When you buy a car do you need insurance right away?

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Here's what you need to know...
  • When you take ownership of a new car, it’s your responsibility as the legal owner of the vehicle to comply with the state’s auto insurance laws
  • The seller or dealership is only responsible for insuring the vehicle before it is sold
  • If you don’t buy the coverage that’s required under state law before you register your vehicle, you could face penalties
  • Some of the penalties for driving without insurance include suspension of your license, suspension of your registration, fines, mandatory court appearances, community service, vehicle impound, impound fees, and jail time
  • If you already own a vehicle when you buy a new car, your existing insurance will extend to the new car for a limited period

When you’re buying a new car, you need to prepare yourself for each stage of the car buying process before you even get to the showroom floor.

You should study interest rates, research vehicle models, and price the cost to insure the car of your dreams. As soon as you buy the car of your dreams, it’s your responsibility to buy insurance on it.

You can’t buy insurance on a car before you own it, but you can get everything to make processing your insurance application as easy as possible.

After you test drive multiple cars, haggle on the sales price, and battle the finance manager for a fair interest rate, the last thing you want to do is deal with an insurer. Here’s what you need to know about buying insurance on your new car.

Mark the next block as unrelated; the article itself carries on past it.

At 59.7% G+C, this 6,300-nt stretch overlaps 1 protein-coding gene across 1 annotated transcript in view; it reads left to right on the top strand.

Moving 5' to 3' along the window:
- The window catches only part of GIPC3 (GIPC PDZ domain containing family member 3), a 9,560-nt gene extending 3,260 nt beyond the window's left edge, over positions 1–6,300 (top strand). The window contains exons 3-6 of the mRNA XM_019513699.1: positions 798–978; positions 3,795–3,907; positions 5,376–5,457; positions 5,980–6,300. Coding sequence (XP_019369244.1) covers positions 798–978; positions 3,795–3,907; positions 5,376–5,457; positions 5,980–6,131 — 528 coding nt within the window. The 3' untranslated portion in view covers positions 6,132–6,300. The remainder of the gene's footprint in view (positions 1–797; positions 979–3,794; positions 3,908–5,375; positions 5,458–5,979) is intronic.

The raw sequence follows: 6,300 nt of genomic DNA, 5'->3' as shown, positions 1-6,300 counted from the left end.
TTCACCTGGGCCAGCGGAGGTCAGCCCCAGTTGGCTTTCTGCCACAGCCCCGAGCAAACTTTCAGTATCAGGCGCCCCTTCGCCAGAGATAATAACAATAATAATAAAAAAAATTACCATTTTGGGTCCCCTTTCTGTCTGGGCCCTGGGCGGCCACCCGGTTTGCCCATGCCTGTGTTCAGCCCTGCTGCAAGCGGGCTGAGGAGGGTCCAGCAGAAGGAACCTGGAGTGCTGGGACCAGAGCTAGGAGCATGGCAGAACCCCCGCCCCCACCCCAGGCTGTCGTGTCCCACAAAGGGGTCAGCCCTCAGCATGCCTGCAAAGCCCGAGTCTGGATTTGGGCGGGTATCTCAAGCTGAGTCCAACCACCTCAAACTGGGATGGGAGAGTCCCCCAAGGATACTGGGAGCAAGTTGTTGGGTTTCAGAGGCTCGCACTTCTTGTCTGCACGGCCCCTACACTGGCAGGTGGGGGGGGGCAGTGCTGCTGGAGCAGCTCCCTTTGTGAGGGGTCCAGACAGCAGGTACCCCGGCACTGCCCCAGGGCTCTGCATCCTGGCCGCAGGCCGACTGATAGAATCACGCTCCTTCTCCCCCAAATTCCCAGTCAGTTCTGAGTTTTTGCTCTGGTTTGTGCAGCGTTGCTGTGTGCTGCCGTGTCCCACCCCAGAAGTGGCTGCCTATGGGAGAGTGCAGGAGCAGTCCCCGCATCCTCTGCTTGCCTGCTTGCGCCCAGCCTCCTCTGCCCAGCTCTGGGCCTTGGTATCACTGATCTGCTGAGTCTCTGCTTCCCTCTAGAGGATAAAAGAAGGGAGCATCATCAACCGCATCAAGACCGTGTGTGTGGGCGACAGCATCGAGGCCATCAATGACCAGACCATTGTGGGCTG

Before you visit a dealer, compare insurance to make sure your rates are competitive. Enter your zip code in our FREE tool to get started!

Who insures a car during the test drive?

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You can’t insure a car before you own it. If you read through your policy conditions, you must have an insurable interest in any car that you add to your insurance policy.

In the world of insurance, an insurable interest means that you would suffer financial loss if something were to happen to the property that’s being insured.

Even though you can’t add a car that you haven’t purchased on your policy, it’s important to verify a car has insurance before you take it for a spin — especially true when you are buying from a private party. If you are negligent during the test drive, and you crash the car, you want to know the owner has the policy to lean on.

In most cases, when you test drive inventory on a lot, the dealer will have you hand over your license for their insurance purposes. With the copy of your license, the dealer can file a claim on their commercial policy if there’s loss.

If you have a loss, and the other party tries to sue you, your current liability insurance will protect you. You should ask your agent if physical damage coverage extends.

You Need Coverage That Is Required Under State Law